Bernanke Urges Financial Innovation, Cautions on Complexity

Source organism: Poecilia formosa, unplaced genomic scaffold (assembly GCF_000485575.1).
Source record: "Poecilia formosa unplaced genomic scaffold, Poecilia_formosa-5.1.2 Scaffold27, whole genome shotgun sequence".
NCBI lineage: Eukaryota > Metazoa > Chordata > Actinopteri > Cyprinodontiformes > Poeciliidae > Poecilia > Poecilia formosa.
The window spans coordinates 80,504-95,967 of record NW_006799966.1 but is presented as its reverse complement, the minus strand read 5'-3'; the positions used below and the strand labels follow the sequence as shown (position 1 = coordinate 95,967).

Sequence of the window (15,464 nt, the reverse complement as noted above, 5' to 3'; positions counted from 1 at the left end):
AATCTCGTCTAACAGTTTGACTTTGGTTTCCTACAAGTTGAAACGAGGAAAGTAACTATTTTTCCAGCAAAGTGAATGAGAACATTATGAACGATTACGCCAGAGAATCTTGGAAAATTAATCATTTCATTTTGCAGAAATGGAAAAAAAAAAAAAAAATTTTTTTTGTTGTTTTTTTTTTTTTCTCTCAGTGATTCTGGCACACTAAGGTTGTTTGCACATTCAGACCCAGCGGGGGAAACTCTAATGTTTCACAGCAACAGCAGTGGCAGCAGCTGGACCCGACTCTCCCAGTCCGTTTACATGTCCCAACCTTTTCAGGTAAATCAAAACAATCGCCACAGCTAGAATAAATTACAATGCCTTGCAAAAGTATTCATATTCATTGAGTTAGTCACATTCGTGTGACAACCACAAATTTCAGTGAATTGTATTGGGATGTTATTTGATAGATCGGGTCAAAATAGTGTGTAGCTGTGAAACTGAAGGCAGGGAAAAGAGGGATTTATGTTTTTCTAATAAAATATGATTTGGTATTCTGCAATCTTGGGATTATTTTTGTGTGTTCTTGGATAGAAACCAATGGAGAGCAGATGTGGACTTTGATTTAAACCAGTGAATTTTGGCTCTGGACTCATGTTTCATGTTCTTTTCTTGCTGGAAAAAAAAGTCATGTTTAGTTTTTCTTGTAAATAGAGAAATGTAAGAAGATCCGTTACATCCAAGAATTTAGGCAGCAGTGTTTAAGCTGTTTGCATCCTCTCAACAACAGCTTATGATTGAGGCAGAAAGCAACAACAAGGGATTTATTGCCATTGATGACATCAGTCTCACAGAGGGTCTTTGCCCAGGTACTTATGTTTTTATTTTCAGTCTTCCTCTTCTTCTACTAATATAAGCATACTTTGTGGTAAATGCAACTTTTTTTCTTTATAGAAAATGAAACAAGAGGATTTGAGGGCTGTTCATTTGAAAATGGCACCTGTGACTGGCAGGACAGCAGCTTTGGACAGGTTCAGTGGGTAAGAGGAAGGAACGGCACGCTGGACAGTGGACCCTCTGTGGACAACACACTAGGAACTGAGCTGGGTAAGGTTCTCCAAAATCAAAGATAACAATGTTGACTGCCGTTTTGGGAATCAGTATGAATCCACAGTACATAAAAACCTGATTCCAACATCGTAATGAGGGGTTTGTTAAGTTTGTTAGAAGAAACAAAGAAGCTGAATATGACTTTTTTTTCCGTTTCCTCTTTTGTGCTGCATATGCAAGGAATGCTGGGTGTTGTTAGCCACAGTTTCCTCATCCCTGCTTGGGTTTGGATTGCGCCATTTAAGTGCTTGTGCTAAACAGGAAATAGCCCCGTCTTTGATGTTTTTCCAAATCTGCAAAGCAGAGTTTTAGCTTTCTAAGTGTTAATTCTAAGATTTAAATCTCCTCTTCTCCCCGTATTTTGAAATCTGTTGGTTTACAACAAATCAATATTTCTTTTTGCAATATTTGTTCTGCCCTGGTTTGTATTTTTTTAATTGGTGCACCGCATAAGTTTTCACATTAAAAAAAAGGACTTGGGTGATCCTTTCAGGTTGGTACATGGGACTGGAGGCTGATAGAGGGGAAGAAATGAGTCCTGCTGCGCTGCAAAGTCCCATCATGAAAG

The concept of financial innovation has fallen on hard times, but it's a necessary tool for the economy, says Federal Reserve Chairman Ben Bernanke -- so long as it's accompanied by proper regulation. "Subprime mortgage loans, credit default swaps, structured investment vehicles, and other more-recently developed financial products have become emblematic of our present financial crisis," said Bernanke today at a conference in Washington, D.C. "Indeed, innovation, once held up as the solution, is now more often than not perceived as the problem." But it would be unwise to stop financial innovation, he said. However, he urged the nation be more alert to the risks associated with innovation and the need to manage those risks properly. According to Bernanke, certain questions about proposed innovations should be raised: For instance, how will the new product or practice perform under stressed financial conditions? And what effects will the innovation have on the ability and willingness of the lender to make loans that are well underwritten and serve the needs of the borrower? The challenge faced by regulators is to strike the right balance, he said. Regulators must strive for the highest standards of consumer protection without eliminating the beneficial effects of responsible innovation on consumer choice and access to credit. "Our goal should be a financial system in which innovation leads to higher levels of economic welfare for people and communities at all income levels." A number of factors play a part in the recent credit boom and bust, including problems stemming from financial innovation, Bernanke explained. From a consumer protection point of view, a particular concern for the Chairman and his team has been the sharp increase in the complexity of the financial products offered to consumers -- complexity which has been a side effect of innovation but which also has in many cases been associated with reduced transparency and clarity in the products being offered. Mortgage products, for example, have become much more complex. "And, we have learned, loan features matter," Bernanke said. Some studies of mortgage lending outcomes, after controlling for borrower characteristics, have found elevated levels of default associated with certain loan features, including adjustable rates and prepayment penalties, as well as with certain origination channels, including broker originations. "Although these results are not conclusive, they suggest that complexity may diminish consumers' ability to identify products appropriate to their circumstances," Bernanke said. For some time, the vulnerabilities created by allegedly misaligned incentives and product complexity in the mortgage market were largely disguised so long as home prices continued to appreciate. But lesson learned: "We should be wary of complexity whose principal effect is to make the product or service more difficult to understand," Bernanke said. "Innovation, at its best, has been and will continue to be a tool for making our financial system more efficient and more inclusive," Bernanke said. "But, as we have seen only too clearly during the past two years, innovation that is inappropriately implemented can be positively harmful." Write to Kelly Curran at email@example.com. Disclosure: The author held no relevant investment positions when this story was published. Indirect holdings may exist via mutual fund investments.